Laser Tips and Tricks

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Box and Organizer Making

There are many sites out there but is reliable and widely used. It has parametric designs for compartment boxes, slatboard or DIN rail or french cleat wall organizing, wine racks and more. It builds in features like nodes and "loops" in the corners of fingerboard joints that help robustness and would be otherwise very annoying to draw out

Measure the actual thickness of your material with calipers, in mm, and enter that exact value in the thickness -- it governs the whole geometry of the joints, so get it right. The other most important parameter is the "burn" (kerf) -- the program will over cut the fingers and undercut the slots so that the actual output part fits tightly together. For plywood, dial in a value just short of where you'd need to tap the parts together with a mallet. For acrylic get the closest fit that leaves no residual compressive force on the pieces.

Read the note below on layer ordering, you'll want to move "blue" to the top in lightburn.


  • 4.76 mm (0.19") baltic birch: 1.2 mm "burn" (kerf) at 25/75 (Dorian), 30%/100% (Tarkin)

Use your Layers wisely

Always order your layers as follows:

  • all raster layers, so that you don't have inconsistent printing near the edges or other features and excess smoke that will hurt laser effectiveness
  • engraving after rastering so that the lines are at the actual Z-height of the final work, and again so that you aren't shooting the laser at cut edges.
  • cut all internal features before you cut the outside boundary, because the part can shift position once separated. Even if you are using tabs, your material might curl in the Z direction due to heat or bowed plywood. Finish dumping the laser heat into the part while it's a whole sheet and only then do your separation passes
  • Large cutout pass -- after this, parts can shift on the bed
  • (if called for) Tab separation. If you have plywood that is slightly bowed, or acrylic that might curl, consider knocking out part of the path or using a "tab" feature so that the sheet stays attached as a whole until you release all parts by severing the last few edged.

Be mindful that the laser is more aggressive when cutting small, close-by features than when doing large runs. When doing small features, you have:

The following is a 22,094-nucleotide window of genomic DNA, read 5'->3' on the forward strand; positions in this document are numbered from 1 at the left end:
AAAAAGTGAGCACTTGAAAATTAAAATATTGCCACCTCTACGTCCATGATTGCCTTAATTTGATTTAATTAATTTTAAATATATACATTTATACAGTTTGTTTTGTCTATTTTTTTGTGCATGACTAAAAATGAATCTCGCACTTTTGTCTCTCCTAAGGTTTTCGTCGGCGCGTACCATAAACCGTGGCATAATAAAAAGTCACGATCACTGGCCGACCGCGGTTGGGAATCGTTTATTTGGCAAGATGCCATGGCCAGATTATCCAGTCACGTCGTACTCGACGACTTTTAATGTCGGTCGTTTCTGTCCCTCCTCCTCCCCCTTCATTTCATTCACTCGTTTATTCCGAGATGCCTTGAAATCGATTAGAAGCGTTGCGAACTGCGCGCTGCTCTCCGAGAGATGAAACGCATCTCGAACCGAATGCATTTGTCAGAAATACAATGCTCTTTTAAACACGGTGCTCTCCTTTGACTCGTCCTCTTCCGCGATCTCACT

• more and more heat building up in the location of those features (a bit in ply, significant in plastic), making the work easier to cut (i.e. as if you were working at a couple percent slower speed)
  • if the laser is doing a lot of zigging and zagging, it similarly can make the laser cut comparable to what you'd see at a slower speed setting for long runs
  • There will also be more localized smoke, especially in plywood if you are dumping in a lot of local heat; this counteracts the other two actions to an uncertain amount and can increase the effective kerf

Having read all that, you can probably forget it unless and until you care about having very fine detail, dimensional control on internal features, or are having problems with warping in plastics.

If you do see such problems, use layers to "interlace" the features and spread the heat input of your job out over time. That is, if you have a part with many small holes, in normal use you'd first cut all the holes on eg the blue layer, and then cut the part from the sheet with a red layer, and perhaps only then nick the corners with a green layer.

  |  o o o o o o o o  |
  |  o o o o o o o o  |

If you start noticing warping or inconsistent dimensions, you'd put the holes on different layers:

  |  1 2 3 1 2 3 1 2  |
  |  1 2 3 1 2 3 1 2  |

So that the cutter will dump heat into 1, 1, 1, 1, 1, 1; then into 2, 2, 2, 2,... (on the now-cooler starting side of the cut), then 3, 3, 3, 3,....